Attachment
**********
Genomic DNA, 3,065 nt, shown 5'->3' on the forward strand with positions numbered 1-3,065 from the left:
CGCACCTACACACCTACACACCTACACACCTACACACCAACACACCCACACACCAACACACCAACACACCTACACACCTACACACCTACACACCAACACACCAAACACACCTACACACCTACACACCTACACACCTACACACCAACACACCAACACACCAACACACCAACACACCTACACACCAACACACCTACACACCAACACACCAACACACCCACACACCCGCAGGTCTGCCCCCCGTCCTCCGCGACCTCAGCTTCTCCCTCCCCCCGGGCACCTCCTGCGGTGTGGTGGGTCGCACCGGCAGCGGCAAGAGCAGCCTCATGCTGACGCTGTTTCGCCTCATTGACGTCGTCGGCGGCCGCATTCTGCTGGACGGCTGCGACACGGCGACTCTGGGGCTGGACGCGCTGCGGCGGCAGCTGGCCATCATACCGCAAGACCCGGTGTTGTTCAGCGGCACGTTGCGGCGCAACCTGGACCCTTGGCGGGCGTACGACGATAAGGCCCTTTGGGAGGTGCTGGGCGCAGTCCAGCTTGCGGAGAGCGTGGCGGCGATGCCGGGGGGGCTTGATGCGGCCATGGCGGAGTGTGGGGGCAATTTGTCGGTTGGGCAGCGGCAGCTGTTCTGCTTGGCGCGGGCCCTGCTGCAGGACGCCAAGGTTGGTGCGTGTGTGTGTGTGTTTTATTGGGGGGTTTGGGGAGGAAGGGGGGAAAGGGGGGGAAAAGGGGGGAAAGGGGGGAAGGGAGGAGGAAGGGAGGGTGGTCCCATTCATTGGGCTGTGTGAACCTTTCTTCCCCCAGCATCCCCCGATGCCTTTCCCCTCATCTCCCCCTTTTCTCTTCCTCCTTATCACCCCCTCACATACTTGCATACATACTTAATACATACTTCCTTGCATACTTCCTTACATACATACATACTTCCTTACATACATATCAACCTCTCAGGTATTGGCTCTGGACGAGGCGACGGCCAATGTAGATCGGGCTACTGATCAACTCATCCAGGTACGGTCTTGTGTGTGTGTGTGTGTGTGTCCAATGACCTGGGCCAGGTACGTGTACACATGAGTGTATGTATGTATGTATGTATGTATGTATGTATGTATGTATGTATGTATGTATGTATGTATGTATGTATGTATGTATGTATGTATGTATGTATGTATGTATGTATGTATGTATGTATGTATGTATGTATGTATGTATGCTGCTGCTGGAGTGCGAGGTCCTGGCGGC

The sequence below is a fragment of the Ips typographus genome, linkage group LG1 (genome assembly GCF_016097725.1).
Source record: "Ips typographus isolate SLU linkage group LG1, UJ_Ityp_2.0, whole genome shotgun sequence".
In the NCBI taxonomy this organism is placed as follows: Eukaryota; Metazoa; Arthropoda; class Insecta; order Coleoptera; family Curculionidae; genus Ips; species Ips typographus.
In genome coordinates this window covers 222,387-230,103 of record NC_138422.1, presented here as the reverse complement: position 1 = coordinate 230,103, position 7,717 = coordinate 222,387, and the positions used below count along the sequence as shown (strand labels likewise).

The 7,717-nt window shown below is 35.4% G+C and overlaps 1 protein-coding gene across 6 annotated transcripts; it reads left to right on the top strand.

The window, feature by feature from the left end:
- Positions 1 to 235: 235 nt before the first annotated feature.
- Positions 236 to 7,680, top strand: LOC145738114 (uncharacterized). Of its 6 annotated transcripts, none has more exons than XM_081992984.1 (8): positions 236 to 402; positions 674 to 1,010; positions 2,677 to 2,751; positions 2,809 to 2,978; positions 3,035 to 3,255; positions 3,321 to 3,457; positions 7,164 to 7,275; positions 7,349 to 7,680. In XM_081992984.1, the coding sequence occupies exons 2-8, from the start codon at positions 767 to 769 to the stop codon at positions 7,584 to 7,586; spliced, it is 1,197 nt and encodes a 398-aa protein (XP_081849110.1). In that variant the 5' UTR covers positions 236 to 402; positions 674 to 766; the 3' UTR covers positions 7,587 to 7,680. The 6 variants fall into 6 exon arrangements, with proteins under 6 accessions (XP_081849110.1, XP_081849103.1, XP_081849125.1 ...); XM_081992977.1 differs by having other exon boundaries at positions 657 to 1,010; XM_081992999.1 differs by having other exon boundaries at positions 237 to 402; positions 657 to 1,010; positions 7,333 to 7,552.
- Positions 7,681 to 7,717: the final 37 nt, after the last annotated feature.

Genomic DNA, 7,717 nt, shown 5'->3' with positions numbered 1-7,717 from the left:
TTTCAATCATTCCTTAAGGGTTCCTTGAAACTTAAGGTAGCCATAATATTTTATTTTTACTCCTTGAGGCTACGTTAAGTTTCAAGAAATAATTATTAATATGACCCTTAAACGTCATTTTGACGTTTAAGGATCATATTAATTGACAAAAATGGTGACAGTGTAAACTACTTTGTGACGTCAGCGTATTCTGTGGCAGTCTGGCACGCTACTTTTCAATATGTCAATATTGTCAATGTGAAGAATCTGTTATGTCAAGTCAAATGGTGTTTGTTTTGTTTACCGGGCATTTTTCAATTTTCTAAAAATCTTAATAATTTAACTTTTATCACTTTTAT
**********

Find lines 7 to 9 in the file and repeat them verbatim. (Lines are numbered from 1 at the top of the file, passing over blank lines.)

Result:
The 7,717-nt window shown below is 35.4% G+C and overlaps 1 protein-coding gene across 6 annotated transcripts; it reads left to right on the top strand.

The window, feature by feature from the left end:
- Positions 1 to 235: 235 nt before the first annotated feature.